In another dimension, Satan would also try to show you what you stand to enjoy at the moment but not what you would suffer eternally from what you would gain now. This revelation remains a great lesson for every one of us to always try to see the entire picture before making our choices and decisions in life.
Recognizing and Rebuking Satan in our Lives
Remember Sun Tzu’s advice that knowing the enemy and knowing yourself would lead you to victory in every battle. This idea applies to the spiritual life. The reflection of last Sunday made us understand who we are, leveraging God’s definition. The challenge today is for us to realize that we have an enemy (1 Peter 5:8) whose plan is to steal, kill, and destroy (John 10:10a). Most Christians in the world today think that the idea of Satan is a myth, so they deny that Satan exists. That is the height of satanic manipulation.
Often, most people think that Satan is restricted to operate around weird people and places. That is another error. Satan’s plan is continuously to thwart every excellent and godly plan. The project is to make a good thing to become bad. We see this starting from the Fall of Adam and Eve in the Garden of Eden when everything was perfect and right, and the devil comes to tempt Eve through the talking serpent (Genesis 3:1ff).
The devil waited for our Lord Jesus Christ to complete his forty days fasting and prayers before showing up to tempt him (Matthew 4: 1-11). And today, as Jesus plans to go to Jerusalem for the culmination of his earthly ministry Satan shows up through Peter to obstruct him.
You may also have your own story about some obstructions when you are following a good plan or when somethings of immense spiritual values come your way. Often, we fail to connect to the reasons behind some disruptions in our lives. St. Paul’s Second Letter to the Corinthians (2:11) says that we should not be ignorant of the devices of Satan so that he would not take advantage of us.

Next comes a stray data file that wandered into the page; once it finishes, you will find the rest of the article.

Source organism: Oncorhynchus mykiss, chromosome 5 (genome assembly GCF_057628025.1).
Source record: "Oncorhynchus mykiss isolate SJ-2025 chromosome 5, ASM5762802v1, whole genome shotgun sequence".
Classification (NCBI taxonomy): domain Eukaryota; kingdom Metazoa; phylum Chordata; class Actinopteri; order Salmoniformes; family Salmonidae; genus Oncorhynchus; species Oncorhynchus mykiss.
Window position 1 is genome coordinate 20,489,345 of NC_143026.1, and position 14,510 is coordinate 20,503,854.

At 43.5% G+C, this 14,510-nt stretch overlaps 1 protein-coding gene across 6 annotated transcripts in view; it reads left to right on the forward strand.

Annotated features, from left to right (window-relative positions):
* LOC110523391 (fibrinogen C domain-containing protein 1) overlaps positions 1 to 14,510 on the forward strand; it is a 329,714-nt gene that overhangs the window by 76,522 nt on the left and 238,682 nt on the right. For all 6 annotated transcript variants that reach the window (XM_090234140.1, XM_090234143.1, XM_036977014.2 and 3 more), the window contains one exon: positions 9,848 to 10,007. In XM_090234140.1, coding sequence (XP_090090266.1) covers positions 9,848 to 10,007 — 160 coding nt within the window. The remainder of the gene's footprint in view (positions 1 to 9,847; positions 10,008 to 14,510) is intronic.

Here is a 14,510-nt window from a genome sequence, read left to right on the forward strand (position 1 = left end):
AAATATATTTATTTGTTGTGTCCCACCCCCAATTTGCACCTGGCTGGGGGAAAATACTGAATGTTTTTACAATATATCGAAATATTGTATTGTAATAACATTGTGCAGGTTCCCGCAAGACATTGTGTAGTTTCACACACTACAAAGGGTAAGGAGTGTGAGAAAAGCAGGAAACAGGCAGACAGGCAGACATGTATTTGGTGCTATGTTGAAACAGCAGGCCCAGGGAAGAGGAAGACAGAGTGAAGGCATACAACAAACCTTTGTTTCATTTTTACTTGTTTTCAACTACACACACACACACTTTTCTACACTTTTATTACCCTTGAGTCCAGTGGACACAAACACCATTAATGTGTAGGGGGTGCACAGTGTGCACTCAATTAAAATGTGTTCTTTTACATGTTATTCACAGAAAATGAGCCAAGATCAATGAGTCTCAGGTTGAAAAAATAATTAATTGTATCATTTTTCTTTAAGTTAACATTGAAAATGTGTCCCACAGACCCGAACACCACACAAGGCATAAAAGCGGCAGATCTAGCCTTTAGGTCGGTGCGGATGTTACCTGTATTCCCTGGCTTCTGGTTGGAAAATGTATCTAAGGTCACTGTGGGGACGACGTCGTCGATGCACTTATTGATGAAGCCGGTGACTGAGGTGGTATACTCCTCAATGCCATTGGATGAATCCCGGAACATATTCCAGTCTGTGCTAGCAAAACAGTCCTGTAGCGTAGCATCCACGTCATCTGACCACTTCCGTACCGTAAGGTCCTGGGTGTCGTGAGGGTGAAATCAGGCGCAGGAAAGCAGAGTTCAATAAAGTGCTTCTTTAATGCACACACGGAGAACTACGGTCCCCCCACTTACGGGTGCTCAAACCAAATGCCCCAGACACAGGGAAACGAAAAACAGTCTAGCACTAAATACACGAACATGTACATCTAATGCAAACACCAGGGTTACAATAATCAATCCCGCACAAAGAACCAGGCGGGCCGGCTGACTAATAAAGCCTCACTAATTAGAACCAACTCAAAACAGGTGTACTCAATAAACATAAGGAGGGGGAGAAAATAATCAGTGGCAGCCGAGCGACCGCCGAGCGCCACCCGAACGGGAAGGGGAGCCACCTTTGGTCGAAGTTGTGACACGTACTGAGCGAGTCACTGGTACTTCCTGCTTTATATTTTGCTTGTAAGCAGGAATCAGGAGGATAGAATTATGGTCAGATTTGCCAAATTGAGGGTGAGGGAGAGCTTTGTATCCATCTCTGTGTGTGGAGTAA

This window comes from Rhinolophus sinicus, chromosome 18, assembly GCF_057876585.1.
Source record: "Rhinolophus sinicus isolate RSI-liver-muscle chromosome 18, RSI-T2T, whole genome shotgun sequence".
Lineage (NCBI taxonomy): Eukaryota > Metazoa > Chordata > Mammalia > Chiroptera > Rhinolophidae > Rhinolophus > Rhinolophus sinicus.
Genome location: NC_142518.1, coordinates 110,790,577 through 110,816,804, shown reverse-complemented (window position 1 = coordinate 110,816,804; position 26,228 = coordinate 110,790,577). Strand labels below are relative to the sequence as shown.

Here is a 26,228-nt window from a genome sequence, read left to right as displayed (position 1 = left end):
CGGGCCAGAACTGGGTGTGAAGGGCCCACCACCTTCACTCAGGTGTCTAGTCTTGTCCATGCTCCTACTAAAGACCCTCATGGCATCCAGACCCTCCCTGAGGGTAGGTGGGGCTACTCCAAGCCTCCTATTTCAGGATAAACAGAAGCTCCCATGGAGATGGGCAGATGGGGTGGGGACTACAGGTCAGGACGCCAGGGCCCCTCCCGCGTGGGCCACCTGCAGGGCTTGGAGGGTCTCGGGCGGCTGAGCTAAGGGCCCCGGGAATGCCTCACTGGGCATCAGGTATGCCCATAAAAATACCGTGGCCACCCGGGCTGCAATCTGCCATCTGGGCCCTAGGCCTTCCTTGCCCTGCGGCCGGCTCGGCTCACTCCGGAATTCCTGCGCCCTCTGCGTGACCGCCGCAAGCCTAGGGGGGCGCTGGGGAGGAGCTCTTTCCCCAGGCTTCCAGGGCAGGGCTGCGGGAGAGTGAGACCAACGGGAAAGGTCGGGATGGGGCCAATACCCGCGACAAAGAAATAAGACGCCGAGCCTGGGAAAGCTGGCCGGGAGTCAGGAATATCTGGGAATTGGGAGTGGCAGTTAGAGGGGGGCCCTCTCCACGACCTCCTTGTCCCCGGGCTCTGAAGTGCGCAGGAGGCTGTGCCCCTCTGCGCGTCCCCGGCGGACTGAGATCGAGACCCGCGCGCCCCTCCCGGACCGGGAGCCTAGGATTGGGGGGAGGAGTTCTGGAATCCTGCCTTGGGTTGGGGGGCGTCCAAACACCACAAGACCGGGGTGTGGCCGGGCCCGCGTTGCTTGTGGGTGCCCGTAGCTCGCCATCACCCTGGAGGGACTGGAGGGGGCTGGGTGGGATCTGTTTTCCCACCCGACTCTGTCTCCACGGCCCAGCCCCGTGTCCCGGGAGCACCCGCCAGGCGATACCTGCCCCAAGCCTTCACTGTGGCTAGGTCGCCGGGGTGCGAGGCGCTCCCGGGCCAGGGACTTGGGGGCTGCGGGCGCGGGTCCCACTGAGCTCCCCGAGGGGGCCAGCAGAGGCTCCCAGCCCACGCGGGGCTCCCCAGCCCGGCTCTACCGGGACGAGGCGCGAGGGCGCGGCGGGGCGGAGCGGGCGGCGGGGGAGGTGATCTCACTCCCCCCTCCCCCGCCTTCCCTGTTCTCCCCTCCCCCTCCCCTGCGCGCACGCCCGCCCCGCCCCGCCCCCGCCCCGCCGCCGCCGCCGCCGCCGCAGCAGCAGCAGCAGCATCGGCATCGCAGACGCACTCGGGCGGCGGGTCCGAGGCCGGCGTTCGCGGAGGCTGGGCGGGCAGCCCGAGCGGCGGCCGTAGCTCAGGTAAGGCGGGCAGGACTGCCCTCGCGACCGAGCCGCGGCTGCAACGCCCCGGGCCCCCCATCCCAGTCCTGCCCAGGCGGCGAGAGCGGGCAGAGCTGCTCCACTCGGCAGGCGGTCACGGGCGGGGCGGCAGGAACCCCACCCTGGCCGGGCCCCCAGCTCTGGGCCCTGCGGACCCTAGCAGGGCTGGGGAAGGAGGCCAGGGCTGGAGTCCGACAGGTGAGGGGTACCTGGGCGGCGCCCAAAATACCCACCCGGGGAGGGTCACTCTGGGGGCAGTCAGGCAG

The biggest lesson we could learn from the response of our Lord is that we can resist and rebuke Satan as soon as he comes to negotiate with us. St. James says, “resist the devil, and he will flee from you (James 4:7). Notice that our Lord Jesus Christ made a firm declaration, “Get behind me, Satan!” It was not a mere suggestion; it was a strong declarative command!
I want to encourage you today to stand firm and stay focused on your goal like our Lord Jesus Christ in those moments of discouragement as you walk through the journey of life. Do not be afraid to take us your cross as our Lord Jesus Christ said in the second section of the Gospel today.
Note that for every cross, there is sufficient grace and a crown at the end of the journey. God will not give you a cross you cannot carry. Did you notice that the cross is a PLUS + sign? Look at it again; it is also a SWORD to defeat Satan. It is as well a PLATFORM that would help us to climb the mountains and cross the valleys of life. God bless you.